Around her are mainly men, many with beards, and many with baseball caps pulled down low and arms crossed tight. They are listening. Many of them would also rather be at sea.
Can these wishes be joined? We shall see in the next month or so.
Ms. Crowley has long hair, a ruddy outdoor complexion, and a sincere manner. She wants to sail west in the next month or two, out to what is called the North Pacific Trash Gyre. Her goal is to start cleaning up the plastic trash that has leaped into social consciousness over the past couple of years.
And she is urging some of the independent fishermen meeting here for the annual gathering of the Western Fishboat Owners Association to join her, using their boats to haul back garbage.
Whether they do or not, and it seems possible some will, Crowley leaves little doubt she will set sail this spring, regardless. That determination is bringing her cleanup effort, called Project Kaisei, attention and resources to combat what strikes many as an overwhelming problem.
"It's audacious because the scale is so intimidating," says Matt Tinning, a spokesman for the Ocean Conservancy in Washington, D.C., a nonprofit group that mounts an annual global volunteer effort to clean the world's beaches. "Project Kaisei has captured the public spotlight by shining a light on the problem."
The exact dimensions of the North Pacific Trash Gyre aren't known. Some say it's the largest concentration of plastic debris in the world, a huge plastic garbage patch estimated to be either the size of Texas or twice that size.
Either way, there is general agreement that there is lots of plastic out there. But it is not a solid or even semisolid mass, as might be suggested by some descriptions. Nor is there any real data on the exact volume.
"Due to the limited sample size, as well as a tendency for observing ships to explore only areas thought to concentrate debris, there is really no accurate estimate on the size or mass of the 'garbage patch' or any other concentrations of marine debris in the open ocean," according to NOAA, the US government's National Ocean and Atmospheric Administration.
But Crowley has all the proof she needs.
Last summer, her Project Kaisei launched a month-long expedition to the North Pacific Gyre. Its tall, majestic sailing ship, the Kaisei, was accompanied by the New Horizon, a vessel from the Scripps Institution of Oceanography in San Diego.
Given the vastness of the ocean, some of the graduate students heading the voyage for Scripps were prepared to find less debris than forecast. But after the voyage the Scripps team reported: "The plastic indeed was there in the gyre. And there was lots and lots of it."
The Kaisei covered 3,000 nautical miles from Aug. 4 to 31. It conducted several surface trawls every day and night. Every trawl came up with plastics of various sizes, shapes, and colors.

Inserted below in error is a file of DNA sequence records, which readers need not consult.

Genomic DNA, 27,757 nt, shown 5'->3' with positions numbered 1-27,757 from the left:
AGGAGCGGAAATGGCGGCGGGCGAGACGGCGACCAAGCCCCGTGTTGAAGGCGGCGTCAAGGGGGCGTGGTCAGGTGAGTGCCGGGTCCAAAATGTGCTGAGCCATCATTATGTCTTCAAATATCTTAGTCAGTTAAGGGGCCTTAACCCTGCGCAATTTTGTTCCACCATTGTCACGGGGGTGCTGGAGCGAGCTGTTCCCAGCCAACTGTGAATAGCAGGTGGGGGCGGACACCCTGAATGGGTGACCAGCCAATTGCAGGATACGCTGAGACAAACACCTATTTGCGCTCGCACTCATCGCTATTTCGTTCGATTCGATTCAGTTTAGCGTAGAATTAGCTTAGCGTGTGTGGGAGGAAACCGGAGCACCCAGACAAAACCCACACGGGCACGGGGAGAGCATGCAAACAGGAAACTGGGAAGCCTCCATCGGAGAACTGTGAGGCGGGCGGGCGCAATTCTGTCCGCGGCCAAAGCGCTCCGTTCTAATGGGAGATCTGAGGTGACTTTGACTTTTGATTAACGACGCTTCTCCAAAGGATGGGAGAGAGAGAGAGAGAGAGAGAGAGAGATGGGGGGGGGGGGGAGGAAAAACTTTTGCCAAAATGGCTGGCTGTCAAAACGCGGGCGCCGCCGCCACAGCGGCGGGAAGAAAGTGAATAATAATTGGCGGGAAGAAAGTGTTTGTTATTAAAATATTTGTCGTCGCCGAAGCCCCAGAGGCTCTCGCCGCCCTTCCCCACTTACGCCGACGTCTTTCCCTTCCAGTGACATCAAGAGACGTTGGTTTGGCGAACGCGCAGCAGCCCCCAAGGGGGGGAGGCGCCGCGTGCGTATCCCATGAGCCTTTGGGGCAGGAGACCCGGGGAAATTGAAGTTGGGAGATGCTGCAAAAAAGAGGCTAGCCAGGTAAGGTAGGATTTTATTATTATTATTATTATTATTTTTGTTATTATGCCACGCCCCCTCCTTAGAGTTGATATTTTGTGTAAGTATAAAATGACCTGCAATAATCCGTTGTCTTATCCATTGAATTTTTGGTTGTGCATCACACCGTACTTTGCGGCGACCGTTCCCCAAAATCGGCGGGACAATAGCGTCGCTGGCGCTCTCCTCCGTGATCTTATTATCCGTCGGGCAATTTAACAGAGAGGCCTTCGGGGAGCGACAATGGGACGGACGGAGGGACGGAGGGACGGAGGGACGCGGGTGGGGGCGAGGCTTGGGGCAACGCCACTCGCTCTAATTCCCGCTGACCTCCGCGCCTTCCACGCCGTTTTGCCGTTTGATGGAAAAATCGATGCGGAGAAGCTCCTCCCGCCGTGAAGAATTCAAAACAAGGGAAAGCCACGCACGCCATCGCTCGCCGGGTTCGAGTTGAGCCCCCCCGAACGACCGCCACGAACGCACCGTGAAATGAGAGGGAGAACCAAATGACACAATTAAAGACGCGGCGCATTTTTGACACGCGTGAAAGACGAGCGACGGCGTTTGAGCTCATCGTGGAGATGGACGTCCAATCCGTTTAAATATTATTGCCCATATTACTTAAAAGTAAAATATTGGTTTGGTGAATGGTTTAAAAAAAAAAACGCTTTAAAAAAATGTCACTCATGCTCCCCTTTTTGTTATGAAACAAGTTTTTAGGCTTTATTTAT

The discovery disturbed Crowley, who had been in the area 30 years earlier as a sailor. A native of Illinois, she spent her formative years sailing on Lake Michigan. "I grew up with a vision of doing long-distance sailing," she says, recalling efforts as a youngster to convince her parents to "give up everything and just sail."
After college Crowley became involved in the boat delivery business and eventually boat chartering, which is still what she does from her offices in Sausalito, Calif. She is also an educator, one of the founders in 1979 of the Ocean Voyages Institute, a nonprofit organization dedicated to teaching the maritime arts and sciences.
Three decades ago, Crowley and Peter Sutter, a renowned San Francisco yachtsman and sailmaker, took the 33-foot sailboat Spirit into the North Pacific, not toward some distant shore but out to the equivalent of ocean wilderness. Their destination was the North Pacific Gyre.
Over four or five days in the becalmed mid-ocean, Crowley says, they saw only a handful of pieces of plastic and one small abandoned fishing net.
Fast-forward to 2009, and Crowley's alarm at the concentration of trash she found last summer is understandable.
Yet as she sits in her Sausalito office with the San Francisco Bay visible over her shoulder, Crowley does not come across as an alarmist. "The big challenge for us is to get the word out that we do have the technology to figure out how to solve" this problem, she says.
She is raising money and enlisting support for a two-month expedition this summer, costing about $1.7 million. She envisions a small flotilla comprising a couple of fishing boats, a tug or marine supply ship, a barge, and the Kaisei.
He was impressed with Crowley's solution-oriented attitude. "I was looking for someone who wanted to take this from the activist stage to the execution stage," he says.
Crowley wants to recycle the plastic, not just relocate the trash onshore. She knows there are no quick fixes here and that any cleanup needs to be combined with tougher maritime laws, as well as tougher recycling laws on the mainland to curtail the flow of garbage. Some 60 to 80 percent of the plastic in oceans is not released by ships but originates onshore before being swept out to sea via coastal waterways.
Enormous questions remain about the best ways to collect ocean plastics without harming sea life. Large fine-mesh nets might do the job, but would also scoop up marine creatures.
But Crowley doesn't seem overwhelmed.
"We want to make this everyone's problem, and everyone's solution," she tells the fishermen meeting in Rocklin.